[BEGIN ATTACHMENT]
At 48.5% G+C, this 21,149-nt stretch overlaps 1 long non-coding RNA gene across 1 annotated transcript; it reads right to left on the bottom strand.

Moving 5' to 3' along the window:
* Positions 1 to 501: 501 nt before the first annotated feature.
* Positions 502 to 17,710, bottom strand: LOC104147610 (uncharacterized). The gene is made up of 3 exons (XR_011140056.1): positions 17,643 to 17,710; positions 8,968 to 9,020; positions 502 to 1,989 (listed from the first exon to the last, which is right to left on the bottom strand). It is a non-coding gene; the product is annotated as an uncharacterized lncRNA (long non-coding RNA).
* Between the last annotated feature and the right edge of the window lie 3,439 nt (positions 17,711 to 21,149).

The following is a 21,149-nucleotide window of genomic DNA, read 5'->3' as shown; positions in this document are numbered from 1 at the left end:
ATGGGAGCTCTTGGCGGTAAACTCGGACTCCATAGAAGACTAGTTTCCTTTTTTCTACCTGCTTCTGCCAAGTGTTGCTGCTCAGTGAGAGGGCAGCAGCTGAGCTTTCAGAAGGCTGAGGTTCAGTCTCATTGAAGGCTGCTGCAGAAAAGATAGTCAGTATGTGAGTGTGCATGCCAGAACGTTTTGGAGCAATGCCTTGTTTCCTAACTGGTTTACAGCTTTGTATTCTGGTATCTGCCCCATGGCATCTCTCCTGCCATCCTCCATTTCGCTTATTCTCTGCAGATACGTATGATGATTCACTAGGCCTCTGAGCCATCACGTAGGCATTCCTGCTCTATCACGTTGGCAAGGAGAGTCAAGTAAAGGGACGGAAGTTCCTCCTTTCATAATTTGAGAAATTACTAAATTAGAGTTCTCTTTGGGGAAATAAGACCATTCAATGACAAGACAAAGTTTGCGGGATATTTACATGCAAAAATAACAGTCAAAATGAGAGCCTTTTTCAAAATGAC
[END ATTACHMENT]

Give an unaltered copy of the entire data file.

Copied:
At 48.5% G+C, this 21,149-nt stretch overlaps 1 long non-coding RNA gene across 1 annotated transcript; it reads right to left on the bottom strand.

Moving 5' to 3' along the window:
* Positions 1 to 501: 501 nt before the first annotated feature.
* Positions 502 to 17,710, bottom strand: LOC104147610 (uncharacterized). The gene is made up of 3 exons (XR_011140056.1): positions 17,643 to 17,710; positions 8,968 to 9,020; positions 502 to 1,989 (listed from the first exon to the last, which is right to left on the bottom strand). It is a non-coding gene; the product is annotated as an uncharacterized lncRNA (long non-coding RNA).
* Between the last annotated feature and the right edge of the window lie 3,439 nt (positions 17,711 to 21,149).

The following is a 21,149-nucleotide window of genomic DNA, read 5'->3' as shown; positions in this document are numbered from 1 at the left end:
ATGGGAGCTCTTGGCGGTAAACTCGGACTCCATAGAAGACTAGTTTCCTTTTTTCTACCTGCTTCTGCCAAGTGTTGCTGCTCAGTGAGAGGGCAGCAGCTGAGCTTTCAGAAGGCTGAGGTTCAGTCTCATTGAAGGCTGCTGCAGAAAAGATAGTCAGTATGTGAGTGTGCATGCCAGAACGTTTTGGAGCAATGCCTTGTTTCCTAACTGGTTTACAGCTTTGTATTCTGGTATCTGCCCCATGGCATCTCTCCTGCCATCCTCCATTTCGCTTATTCTCTGCAGATACGTATGATGATTCACTAGGCCTCTGAGCCATCACGTAGGCATTCCTGCTCTATCACGTTGGCAAGGAGAGTCAAGTAAAGGGACGGAAGTTCCTCCTTTCATAATTTGAGAAATTACTAAATTAGAGTTCTCTTTGGGGAAATAAGACCATTCAATGACAAGACAAAGTTTGCGGGATATTTACATGCAAAAATAACAGTCAAAATGAGAGCCTTTTTCAAAATGAC